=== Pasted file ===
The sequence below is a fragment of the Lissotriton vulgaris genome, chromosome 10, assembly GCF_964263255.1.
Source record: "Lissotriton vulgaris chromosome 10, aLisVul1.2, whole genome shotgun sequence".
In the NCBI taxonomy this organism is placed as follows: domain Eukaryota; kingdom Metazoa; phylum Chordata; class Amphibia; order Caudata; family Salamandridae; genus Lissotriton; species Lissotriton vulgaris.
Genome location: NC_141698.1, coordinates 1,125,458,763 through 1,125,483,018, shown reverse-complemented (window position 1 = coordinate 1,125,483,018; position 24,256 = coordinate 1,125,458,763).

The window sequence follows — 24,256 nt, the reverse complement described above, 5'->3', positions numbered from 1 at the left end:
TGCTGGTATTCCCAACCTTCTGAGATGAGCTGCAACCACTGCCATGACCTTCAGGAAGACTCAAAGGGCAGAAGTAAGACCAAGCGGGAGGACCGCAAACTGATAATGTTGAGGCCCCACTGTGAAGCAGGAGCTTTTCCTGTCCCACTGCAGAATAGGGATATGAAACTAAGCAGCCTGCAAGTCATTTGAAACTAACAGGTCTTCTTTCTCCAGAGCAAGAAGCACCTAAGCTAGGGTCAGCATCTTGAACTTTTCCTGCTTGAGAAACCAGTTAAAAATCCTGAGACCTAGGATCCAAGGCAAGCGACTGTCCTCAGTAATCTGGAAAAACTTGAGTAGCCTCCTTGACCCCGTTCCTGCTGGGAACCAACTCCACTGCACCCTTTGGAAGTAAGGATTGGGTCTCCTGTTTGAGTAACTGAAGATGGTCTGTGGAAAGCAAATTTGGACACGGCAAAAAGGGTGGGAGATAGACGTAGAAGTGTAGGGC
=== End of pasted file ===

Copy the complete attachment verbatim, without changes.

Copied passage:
The sequence below is a fragment of the Lissotriton vulgaris genome, chromosome 10, assembly GCF_964263255.1.
Source record: "Lissotriton vulgaris chromosome 10, aLisVul1.2, whole genome shotgun sequence".
In the NCBI taxonomy this organism is placed as follows: domain Eukaryota; kingdom Metazoa; phylum Chordata; class Amphibia; order Caudata; family Salamandridae; genus Lissotriton; species Lissotriton vulgaris.
Genome location: NC_141698.1, coordinates 1,125,458,763 through 1,125,483,018, shown reverse-complemented (window position 1 = coordinate 1,125,483,018; position 24,256 = coordinate 1,125,458,763).

The window sequence follows — 24,256 nt, the reverse complement described above, 5'->3', positions numbered from 1 at the left end:
TGCTGGTATTCCCAACCTTCTGAGATGAGCTGCAACCACTGCCATGACCTTCAGGAAGACTCAAAGGGCAGAAGTAAGACCAAGCGGGAGGACCGCAAACTGATAATGTTGAGGCCCCACTGTGAAGCAGGAGCTTTTCCTGTCCCACTGCAGAATAGGGATATGAAACTAAGCAGCCTGCAAGTCATTTGAAACTAACAGGTCTTCTTTCTCCAGAGCAAGAAGCACCTAAGCTAGGGTCAGCATCTTGAACTTTTCCTGCTTGAGAAACCAGTTAAAAATCCTGAGACCTAGGATCCAAGGCAAGCGACTGTCCTCAGTAATCTGGAAAAACTTGAGTAGCCTCCTTGACCCCGTTCCTGCTGGGAACCAACTCCACTGCACCCTTTGGAAGTAAGGATTGGGTCTCCTGTTTGAGTAACTGAAGATGGTCTGTGGAAAGCAAATTTGGACACGGCAAAAAGGGTGGGAGATAGACGTAGAAGTGTAGGGC